Colour and light fill Hackney as Christmas lights are switched on

Flori, 9, with her hand-made lantern Pic: Lois Borny

The centre of Hackney was transformed into a live concert, amidst a galaxy of lights, during an event to celebrate switching on the Christmas lights on Sunday evening.

The event was designed to kick start the festive season in a way that reflected the borough’s rich cultural diversity. Kam Adams, Hackney Council Speaker, told Eastlondonlines: “In true Hackney style, our Christmas lights switch on had an international character and welcomed cultural traditions from the UK and around the world.”

Christmas lights wrapped around trees in Hackney Town Hall square Pic: Lois Borny

Stars from Hackney Empire’s Dick Whittington and His Cat pantomime were in attendance to flick the switch in Hackney Town Hall square, following a series of performances.

The event started with energetic music number from Hackney’s Pantonic Steel Orchestra, a community group created in 1988 to encourage young people to express themselves through music.

Hackney’s Pantonic Steel Orchestra Pic: Lois Borny

Lynette Yearwood, 40, who has been a member of the Orchestra for over 20 years, told Eastlondonlines: “It’s such a community event so it brings everyone together. It gets them into the Christmas spirit. It’s so cold, so we have got to keep warm and keep everyone else energetic!”

In a project envisioned by Hackney-based artist, Emily Tracy, 80 luminous cubic pastel lanterns, made from business waste collected by Hackney Children’s S.C.R.A.P Project, were paraded around the square by pupils from Morningside School, Chatham Place.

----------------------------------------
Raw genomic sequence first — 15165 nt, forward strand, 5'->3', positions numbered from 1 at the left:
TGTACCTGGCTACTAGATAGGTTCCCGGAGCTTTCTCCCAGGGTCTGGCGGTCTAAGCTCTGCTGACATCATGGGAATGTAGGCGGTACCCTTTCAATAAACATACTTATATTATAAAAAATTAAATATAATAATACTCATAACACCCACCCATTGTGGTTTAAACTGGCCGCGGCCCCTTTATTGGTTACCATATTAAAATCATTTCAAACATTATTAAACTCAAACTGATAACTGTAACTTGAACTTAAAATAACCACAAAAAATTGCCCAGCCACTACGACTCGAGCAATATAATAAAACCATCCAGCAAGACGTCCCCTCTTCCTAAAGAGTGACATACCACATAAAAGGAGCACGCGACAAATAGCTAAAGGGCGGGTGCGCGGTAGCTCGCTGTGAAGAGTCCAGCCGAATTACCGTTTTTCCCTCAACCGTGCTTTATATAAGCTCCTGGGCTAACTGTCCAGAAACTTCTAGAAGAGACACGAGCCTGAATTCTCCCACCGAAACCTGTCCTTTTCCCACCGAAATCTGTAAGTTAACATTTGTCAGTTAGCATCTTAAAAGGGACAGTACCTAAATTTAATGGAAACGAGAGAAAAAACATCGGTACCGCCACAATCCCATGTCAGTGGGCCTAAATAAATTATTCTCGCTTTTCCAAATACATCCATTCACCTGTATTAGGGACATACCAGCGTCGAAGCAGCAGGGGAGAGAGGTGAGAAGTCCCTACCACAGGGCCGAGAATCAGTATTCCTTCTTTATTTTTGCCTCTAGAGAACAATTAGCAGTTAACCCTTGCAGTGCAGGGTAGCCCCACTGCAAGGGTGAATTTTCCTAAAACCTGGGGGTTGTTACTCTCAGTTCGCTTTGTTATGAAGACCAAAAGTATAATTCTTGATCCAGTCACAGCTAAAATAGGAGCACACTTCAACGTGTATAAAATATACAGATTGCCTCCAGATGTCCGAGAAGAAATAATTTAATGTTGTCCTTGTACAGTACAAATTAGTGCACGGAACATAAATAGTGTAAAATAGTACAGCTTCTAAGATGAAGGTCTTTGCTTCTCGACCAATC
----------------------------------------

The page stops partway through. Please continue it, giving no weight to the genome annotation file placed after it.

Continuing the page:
Lanterns placed on the Town Hall steps Pic: Lois Borny

Tracy told Eastlondonlines: “The lanterns are made entirely of up-cycled or re-cycled materials and are a celebration of colour and pattern in the dark winter months.”

Music from the event included a performance from Cuban choir Coro de Clave, who created a wall of sound with percussion and voice, a huge crowd of pupils from New Wave Teaching School, on Shacklewell Row, singing a rendition of “No place I’d rather be” while Tropical Isles, a youth carnival group put on a visual display, swirling in a 10-foot costume covered in lights.

Clare Norton, CEO of the Peter Bedford Housing Association, a charity that supports the homeless, was also fundraising for the charity by selling hot spiced apple juice. She was supported by community collaborator Hackney Roots.

Adams, sporting festive reindeer antlers, said at the event: “Thank you to all the performers, artists, pupils, teacher, parents and volunteers who have generously given their time and energy to make this event possible. Many hours of creative practicing and planning have led to this special moment.”

Video compilation of the evenings performances Video: Lois Borny

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